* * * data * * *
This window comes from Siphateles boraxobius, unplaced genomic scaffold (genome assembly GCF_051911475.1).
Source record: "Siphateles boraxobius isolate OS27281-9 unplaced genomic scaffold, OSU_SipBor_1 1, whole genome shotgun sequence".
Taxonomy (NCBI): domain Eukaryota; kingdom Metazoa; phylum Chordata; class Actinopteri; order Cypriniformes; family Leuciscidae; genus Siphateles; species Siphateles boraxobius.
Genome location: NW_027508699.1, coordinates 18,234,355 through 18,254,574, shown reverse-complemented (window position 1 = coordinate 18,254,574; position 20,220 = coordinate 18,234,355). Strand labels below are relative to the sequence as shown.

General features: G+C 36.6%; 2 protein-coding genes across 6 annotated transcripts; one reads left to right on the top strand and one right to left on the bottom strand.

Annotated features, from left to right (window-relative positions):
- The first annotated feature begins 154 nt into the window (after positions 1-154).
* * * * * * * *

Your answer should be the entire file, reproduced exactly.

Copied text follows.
This window comes from Siphateles boraxobius, unplaced genomic scaffold (genome assembly GCF_051911475.1).
Source record: "Siphateles boraxobius isolate OS27281-9 unplaced genomic scaffold, OSU_SipBor_1 1, whole genome shotgun sequence".
Taxonomy (NCBI): domain Eukaryota; kingdom Metazoa; phylum Chordata; class Actinopteri; order Cypriniformes; family Leuciscidae; genus Siphateles; species Siphateles boraxobius.
Genome location: NW_027508699.1, coordinates 18,234,355 through 18,254,574, shown reverse-complemented (window position 1 = coordinate 18,254,574; position 20,220 = coordinate 18,234,355). Strand labels below are relative to the sequence as shown.

General features: G+C 36.6%; 2 protein-coding genes across 6 annotated transcripts; one reads left to right on the top strand and one right to left on the bottom strand.

Annotated features, from left to right (window-relative positions):
- The first annotated feature begins 154 nt into the window (after positions 1-154).